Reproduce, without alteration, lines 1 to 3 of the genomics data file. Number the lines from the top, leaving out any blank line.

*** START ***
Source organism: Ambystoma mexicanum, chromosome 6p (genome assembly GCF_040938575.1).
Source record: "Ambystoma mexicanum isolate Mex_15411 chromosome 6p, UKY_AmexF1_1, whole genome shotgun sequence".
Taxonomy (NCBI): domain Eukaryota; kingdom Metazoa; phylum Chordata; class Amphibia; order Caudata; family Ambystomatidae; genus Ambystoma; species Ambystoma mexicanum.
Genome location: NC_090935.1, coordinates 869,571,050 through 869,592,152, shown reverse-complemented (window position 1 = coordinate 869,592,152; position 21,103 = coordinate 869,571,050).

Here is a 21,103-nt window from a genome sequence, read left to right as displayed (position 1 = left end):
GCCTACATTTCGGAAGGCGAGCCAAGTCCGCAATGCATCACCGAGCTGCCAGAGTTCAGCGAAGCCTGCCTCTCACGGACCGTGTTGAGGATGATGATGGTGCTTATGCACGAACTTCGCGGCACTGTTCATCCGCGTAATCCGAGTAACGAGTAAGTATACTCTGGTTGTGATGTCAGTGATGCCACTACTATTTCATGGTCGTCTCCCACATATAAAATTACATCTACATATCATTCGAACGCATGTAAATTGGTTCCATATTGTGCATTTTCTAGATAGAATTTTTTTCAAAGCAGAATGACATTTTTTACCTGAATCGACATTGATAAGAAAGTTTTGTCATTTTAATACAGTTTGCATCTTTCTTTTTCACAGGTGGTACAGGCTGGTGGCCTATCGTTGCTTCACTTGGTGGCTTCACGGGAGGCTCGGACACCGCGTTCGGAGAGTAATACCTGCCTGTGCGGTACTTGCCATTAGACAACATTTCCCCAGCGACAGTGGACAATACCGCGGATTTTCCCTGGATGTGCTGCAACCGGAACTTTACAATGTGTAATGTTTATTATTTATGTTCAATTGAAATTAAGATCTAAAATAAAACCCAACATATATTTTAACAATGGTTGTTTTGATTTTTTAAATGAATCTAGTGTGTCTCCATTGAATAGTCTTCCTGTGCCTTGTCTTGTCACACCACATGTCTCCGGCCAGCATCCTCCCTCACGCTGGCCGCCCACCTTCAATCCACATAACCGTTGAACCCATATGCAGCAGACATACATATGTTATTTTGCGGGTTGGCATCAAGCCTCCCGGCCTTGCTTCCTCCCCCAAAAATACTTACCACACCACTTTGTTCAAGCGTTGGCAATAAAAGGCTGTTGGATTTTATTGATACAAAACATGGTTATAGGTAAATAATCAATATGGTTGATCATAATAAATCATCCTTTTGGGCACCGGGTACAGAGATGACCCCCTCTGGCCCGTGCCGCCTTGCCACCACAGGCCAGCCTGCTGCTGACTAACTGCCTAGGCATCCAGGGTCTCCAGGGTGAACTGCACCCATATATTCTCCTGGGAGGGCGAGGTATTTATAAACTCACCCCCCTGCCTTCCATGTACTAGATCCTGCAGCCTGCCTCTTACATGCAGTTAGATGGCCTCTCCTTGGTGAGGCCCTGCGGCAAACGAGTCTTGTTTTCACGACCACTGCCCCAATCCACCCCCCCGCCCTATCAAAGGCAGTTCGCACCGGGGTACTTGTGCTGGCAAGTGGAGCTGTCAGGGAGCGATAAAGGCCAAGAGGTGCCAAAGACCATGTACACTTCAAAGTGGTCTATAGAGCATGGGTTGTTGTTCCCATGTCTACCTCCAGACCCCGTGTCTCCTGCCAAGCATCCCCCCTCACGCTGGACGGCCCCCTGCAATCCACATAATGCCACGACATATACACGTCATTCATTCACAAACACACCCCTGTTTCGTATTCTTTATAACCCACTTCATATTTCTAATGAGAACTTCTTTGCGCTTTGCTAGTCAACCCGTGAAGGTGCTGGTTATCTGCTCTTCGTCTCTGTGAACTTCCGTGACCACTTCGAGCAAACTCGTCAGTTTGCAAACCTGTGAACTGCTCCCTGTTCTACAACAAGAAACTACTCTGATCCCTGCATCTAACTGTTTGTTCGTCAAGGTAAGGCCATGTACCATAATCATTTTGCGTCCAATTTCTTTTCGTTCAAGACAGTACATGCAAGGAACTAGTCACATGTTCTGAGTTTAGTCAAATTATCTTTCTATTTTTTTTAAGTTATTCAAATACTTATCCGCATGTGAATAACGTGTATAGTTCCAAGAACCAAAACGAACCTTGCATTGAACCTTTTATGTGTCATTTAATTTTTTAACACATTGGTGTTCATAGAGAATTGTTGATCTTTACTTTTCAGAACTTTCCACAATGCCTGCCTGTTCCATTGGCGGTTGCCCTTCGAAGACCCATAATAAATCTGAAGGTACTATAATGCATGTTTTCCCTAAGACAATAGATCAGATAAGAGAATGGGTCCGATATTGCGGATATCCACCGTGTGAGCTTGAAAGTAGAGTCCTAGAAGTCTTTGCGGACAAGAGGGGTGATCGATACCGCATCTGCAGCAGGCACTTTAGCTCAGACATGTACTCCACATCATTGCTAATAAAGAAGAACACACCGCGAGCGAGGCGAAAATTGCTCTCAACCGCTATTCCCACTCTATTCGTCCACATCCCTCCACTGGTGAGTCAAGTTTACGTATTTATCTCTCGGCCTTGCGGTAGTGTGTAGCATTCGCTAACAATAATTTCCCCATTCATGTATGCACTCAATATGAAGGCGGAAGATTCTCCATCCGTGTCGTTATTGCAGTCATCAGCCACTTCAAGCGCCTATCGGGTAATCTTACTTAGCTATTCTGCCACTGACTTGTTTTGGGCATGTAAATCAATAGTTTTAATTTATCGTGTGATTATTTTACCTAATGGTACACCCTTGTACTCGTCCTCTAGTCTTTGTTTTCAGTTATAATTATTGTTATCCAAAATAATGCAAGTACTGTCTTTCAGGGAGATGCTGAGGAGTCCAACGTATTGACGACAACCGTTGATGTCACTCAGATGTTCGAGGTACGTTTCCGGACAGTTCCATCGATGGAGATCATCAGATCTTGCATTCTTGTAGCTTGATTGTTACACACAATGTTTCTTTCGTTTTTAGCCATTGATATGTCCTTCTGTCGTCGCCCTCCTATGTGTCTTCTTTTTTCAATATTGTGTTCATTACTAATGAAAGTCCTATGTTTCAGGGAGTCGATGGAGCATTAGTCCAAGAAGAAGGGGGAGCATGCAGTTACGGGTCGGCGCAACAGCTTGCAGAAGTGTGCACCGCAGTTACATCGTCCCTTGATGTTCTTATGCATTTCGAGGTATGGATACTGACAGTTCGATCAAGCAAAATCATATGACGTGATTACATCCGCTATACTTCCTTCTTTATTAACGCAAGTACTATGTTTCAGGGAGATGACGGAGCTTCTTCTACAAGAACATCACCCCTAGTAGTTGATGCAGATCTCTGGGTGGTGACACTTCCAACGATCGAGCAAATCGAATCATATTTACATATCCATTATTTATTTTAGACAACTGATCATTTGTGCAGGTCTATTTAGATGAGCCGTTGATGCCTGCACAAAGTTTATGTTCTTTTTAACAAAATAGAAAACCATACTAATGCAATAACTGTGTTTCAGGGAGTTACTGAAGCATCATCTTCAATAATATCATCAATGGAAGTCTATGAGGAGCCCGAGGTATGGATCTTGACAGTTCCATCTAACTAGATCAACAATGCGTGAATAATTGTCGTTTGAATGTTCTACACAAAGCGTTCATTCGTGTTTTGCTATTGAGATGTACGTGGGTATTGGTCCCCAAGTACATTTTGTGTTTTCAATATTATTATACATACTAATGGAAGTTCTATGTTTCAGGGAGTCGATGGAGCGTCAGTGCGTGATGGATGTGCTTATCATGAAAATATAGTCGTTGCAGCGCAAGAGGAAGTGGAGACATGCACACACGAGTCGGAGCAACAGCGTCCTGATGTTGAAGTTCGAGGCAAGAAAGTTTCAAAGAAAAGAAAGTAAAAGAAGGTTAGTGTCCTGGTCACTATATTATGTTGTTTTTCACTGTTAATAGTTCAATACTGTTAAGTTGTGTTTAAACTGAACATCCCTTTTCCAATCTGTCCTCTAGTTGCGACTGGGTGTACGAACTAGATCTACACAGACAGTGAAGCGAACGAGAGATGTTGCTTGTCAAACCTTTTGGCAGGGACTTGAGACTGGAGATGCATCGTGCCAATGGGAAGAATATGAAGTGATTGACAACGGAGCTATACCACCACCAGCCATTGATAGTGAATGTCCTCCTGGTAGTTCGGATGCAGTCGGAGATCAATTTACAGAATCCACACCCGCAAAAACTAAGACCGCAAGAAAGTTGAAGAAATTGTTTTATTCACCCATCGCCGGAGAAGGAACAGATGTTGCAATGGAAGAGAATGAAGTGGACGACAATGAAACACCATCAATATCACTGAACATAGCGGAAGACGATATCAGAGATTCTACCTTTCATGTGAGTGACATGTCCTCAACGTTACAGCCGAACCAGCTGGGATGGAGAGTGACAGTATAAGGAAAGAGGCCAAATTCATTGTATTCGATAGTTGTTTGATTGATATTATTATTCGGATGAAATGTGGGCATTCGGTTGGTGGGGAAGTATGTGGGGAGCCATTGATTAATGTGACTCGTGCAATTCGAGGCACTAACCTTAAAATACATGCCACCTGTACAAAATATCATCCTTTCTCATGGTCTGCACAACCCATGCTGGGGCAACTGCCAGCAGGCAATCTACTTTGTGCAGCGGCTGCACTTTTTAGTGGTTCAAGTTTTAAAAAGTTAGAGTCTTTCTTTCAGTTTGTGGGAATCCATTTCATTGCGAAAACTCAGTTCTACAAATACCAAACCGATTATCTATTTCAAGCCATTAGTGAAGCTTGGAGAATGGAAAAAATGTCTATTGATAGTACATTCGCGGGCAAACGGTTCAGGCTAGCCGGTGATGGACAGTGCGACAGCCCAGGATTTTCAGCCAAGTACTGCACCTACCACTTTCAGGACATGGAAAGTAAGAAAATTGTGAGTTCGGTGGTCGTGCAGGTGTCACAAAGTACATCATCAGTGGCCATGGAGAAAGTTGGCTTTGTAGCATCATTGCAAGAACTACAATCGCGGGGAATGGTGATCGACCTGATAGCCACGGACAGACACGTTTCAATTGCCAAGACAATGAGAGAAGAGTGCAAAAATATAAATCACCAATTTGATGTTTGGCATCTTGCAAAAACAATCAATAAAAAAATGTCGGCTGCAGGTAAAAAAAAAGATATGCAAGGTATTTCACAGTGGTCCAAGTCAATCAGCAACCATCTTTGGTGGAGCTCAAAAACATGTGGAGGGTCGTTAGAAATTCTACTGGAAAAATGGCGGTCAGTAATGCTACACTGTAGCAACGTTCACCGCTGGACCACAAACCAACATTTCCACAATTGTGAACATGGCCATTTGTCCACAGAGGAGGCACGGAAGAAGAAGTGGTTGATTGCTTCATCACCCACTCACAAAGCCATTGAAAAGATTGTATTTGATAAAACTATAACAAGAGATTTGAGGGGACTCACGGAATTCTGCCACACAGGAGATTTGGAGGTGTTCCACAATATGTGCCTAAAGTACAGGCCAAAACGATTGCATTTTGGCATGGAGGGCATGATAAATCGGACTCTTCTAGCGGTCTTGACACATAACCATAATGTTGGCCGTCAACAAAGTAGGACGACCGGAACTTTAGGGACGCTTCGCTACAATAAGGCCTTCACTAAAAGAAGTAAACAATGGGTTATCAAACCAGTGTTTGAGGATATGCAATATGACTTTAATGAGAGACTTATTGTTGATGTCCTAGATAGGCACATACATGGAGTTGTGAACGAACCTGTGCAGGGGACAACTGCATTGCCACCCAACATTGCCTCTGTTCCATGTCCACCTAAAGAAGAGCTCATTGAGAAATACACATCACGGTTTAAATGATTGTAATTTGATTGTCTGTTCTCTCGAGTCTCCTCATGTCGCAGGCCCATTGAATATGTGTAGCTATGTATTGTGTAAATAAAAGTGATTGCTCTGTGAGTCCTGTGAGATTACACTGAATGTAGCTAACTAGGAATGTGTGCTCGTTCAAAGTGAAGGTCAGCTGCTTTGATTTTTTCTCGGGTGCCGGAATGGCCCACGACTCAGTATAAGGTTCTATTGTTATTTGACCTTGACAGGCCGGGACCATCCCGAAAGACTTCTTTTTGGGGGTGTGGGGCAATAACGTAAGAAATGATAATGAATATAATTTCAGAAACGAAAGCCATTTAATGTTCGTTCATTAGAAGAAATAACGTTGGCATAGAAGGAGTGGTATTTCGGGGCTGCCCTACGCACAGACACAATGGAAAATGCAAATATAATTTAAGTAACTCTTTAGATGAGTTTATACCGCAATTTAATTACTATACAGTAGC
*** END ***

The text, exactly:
Source organism: Ambystoma mexicanum, chromosome 6p (genome assembly GCF_040938575.1).
Source record: "Ambystoma mexicanum isolate Mex_15411 chromosome 6p, UKY_AmexF1_1, whole genome shotgun sequence".
Taxonomy (NCBI): domain Eukaryota; kingdom Metazoa; phylum Chordata; class Amphibia; order Caudata; family Ambystomatidae; genus Ambystoma; species Ambystoma mexicanum.